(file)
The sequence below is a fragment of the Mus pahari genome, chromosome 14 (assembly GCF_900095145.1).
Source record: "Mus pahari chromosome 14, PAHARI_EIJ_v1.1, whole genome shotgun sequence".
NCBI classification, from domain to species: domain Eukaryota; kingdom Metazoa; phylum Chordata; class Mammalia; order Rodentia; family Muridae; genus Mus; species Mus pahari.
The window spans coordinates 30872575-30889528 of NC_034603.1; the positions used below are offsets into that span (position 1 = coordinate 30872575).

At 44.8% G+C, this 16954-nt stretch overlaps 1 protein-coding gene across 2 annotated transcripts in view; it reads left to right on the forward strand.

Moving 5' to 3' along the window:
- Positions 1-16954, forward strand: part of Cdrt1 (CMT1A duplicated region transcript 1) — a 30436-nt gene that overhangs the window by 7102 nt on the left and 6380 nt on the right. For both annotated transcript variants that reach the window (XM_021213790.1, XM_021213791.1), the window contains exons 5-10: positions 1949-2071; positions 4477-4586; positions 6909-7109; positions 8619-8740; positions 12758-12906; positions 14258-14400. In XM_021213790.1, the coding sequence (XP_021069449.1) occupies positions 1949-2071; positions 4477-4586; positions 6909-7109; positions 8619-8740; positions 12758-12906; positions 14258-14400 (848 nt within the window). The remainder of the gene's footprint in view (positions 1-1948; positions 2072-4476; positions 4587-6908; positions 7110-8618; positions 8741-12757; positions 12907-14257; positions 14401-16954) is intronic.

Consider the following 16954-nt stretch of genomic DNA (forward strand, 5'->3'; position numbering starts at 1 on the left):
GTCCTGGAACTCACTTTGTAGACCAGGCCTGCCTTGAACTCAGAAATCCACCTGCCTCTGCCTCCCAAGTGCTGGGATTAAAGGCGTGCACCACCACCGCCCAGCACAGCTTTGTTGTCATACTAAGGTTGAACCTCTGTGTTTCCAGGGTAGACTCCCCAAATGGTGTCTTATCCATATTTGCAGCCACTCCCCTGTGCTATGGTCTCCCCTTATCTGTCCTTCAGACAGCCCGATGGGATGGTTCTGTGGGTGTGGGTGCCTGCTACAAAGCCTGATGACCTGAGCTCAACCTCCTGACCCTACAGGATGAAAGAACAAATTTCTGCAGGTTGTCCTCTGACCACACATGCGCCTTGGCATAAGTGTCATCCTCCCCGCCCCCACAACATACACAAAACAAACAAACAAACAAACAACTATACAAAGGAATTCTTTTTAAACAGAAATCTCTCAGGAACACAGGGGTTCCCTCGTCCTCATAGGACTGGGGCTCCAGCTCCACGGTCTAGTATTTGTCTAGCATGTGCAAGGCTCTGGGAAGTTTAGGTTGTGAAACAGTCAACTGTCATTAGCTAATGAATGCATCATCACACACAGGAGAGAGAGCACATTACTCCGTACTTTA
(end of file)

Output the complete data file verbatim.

The sequence below is a fragment of the Mus pahari genome, chromosome 14 (assembly GCF_900095145.1).
Source record: "Mus pahari chromosome 14, PAHARI_EIJ_v1.1, whole genome shotgun sequence".
NCBI classification, from domain to species: domain Eukaryota; kingdom Metazoa; phylum Chordata; class Mammalia; order Rodentia; family Muridae; genus Mus; species Mus pahari.
The window spans coordinates 30872575-30889528 of NC_034603.1; the positions used below are offsets into that span (position 1 = coordinate 30872575).

At 44.8% G+C, this 16954-nt stretch overlaps 1 protein-coding gene across 2 annotated transcripts in view; it reads left to right on the forward strand.

Moving 5' to 3' along the window:
- Positions 1-16954, forward strand: part of Cdrt1 (CMT1A duplicated region transcript 1) — a 30436-nt gene that overhangs the window by 7102 nt on the left and 6380 nt on the right. For both annotated transcript variants that reach the window (XM_021213790.1, XM_021213791.1), the window contains exons 5-10: positions 1949-2071; positions 4477-4586; positions 6909-7109; positions 8619-8740; positions 12758-12906; positions 14258-14400. In XM_021213790.1, the coding sequence (XP_021069449.1) occupies positions 1949-2071; positions 4477-4586; positions 6909-7109; positions 8619-8740; positions 12758-12906; positions 14258-14400 (848 nt within the window). The remainder of the gene's footprint in view (positions 1-1948; positions 2072-4476; positions 4587-6908; positions 7110-8618; positions 8741-12757; positions 12907-14257; positions 14401-16954) is intronic.

Consider the following 16954-nt stretch of genomic DNA (forward strand, 5'->3'; position numbering starts at 1 on the left):
GTCCTGGAACTCACTTTGTAGACCAGGCCTGCCTTGAACTCAGAAATCCACCTGCCTCTGCCTCCCAAGTGCTGGGATTAAAGGCGTGCACCACCACCGCCCAGCACAGCTTTGTTGTCATACTAAGGTTGAACCTCTGTGTTTCCAGGGTAGACTCCCCAAATGGTGTCTTATCCATATTTGCAGCCACTCCCCTGTGCTATGGTCTCCCCTTATCTGTCCTTCAGACAGCCCGATGGGATGGTTCTGTGGGTGTGGGTGCCTGCTACAAAGCCTGATGACCTGAGCTCAACCTCCTGACCCTACAGGATGAAAGAACAAATTTCTGCAGGTTGTCCTCTGACCACACATGCGCCTTGGCATAAGTGTCATCCTCCCCGCCCCCACAACATACACAAAACAAACAAACAAACAAACAACTATACAAAGGAATTCTTTTTAAACAGAAATCTCTCAGGAACACAGGGGTTCCCTCGTCCTCATAGGACTGGGGCTCCAGCTCCACGGTCTAGTATTTGTCTAGCATGTGCAAGGCTCTGGGAAGTTTAGGTTGTGAAACAGTCAACTGTCATTAGCTAATGAATGCATCATCACACACAGGAGAGAGAGCACATTACTCCGTACTTTA